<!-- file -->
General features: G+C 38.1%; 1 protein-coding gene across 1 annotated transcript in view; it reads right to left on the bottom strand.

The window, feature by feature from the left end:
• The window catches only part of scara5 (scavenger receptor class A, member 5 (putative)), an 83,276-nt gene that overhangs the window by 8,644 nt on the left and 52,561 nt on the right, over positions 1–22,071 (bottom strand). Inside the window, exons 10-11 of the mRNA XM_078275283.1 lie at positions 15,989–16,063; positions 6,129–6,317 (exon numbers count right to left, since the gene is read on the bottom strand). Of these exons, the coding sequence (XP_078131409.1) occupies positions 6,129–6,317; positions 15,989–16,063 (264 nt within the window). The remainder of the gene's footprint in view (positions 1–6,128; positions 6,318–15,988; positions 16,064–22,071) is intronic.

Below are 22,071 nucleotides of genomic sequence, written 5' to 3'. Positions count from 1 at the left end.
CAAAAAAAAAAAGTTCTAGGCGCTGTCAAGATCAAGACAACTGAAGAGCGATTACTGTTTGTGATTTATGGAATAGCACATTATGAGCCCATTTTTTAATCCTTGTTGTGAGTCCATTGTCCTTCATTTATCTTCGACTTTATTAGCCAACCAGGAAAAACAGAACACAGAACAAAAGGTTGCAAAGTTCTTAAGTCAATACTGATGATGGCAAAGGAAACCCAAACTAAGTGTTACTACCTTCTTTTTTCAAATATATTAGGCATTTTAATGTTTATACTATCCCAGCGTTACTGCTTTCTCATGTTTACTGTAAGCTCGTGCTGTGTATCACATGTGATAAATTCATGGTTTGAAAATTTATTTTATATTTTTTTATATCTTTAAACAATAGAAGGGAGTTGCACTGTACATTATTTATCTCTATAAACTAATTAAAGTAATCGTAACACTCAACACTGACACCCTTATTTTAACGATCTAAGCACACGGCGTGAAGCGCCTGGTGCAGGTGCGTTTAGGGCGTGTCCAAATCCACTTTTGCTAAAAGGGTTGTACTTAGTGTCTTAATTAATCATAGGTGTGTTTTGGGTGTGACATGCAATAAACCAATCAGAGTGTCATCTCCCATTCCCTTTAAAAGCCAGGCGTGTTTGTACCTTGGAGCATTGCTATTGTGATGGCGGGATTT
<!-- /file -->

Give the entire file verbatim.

General features: G+C 38.1%; 1 protein-coding gene across 1 annotated transcript in view; it reads right to left on the bottom strand.

The window, feature by feature from the left end:
• The window catches only part of scara5 (scavenger receptor class A, member 5 (putative)), an 83,276-nt gene that overhangs the window by 8,644 nt on the left and 52,561 nt on the right, over positions 1–22,071 (bottom strand). Inside the window, exons 10-11 of the mRNA XM_078275283.1 lie at positions 15,989–16,063; positions 6,129–6,317 (exon numbers count right to left, since the gene is read on the bottom strand). Of these exons, the coding sequence (XP_078131409.1) occupies positions 6,129–6,317; positions 15,989–16,063 (264 nt within the window). The remainder of the gene's footprint in view (positions 1–6,128; positions 6,318–15,988; positions 16,064–22,071) is intronic.

Below are 22,071 nucleotides of genomic sequence, written 5' to 3'. Positions count from 1 at the left end.
CAAAAAAAAAAAGTTCTAGGCGCTGTCAAGATCAAGACAACTGAAGAGCGATTACTGTTTGTGATTTATGGAATAGCACATTATGAGCCCATTTTTTAATCCTTGTTGTGAGTCCATTGTCCTTCATTTATCTTCGACTTTATTAGCCAACCAGGAAAAACAGAACACAGAACAAAAGGTTGCAAAGTTCTTAAGTCAATACTGATGATGGCAAAGGAAACCCAAACTAAGTGTTACTACCTTCTTTTTTCAAATATATTAGGCATTTTAATGTTTATACTATCCCAGCGTTACTGCTTTCTCATGTTTACTGTAAGCTCGTGCTGTGTATCACATGTGATAAATTCATGGTTTGAAAATTTATTTTATATTTTTTTATATCTTTAAACAATAGAAGGGAGTTGCACTGTACATTATTTATCTCTATAAACTAATTAAAGTAATCGTAACACTCAACACTGACACCCTTATTTTAACGATCTAAGCACACGGCGTGAAGCGCCTGGTGCAGGTGCGTTTAGGGCGTGTCCAAATCCACTTTTGCTAAAAGGGTTGTACTTAGTGTCTTAATTAATCATAGGTGTGTTTTGGGTGTGACATGCAATAAACCAATCAGAGTGTCATCTCCCATTCCCTTTAAAAGCCAGGCGTGTTTGTACCTTGGAGCATTGCTATTGTGATGGCGGGATTT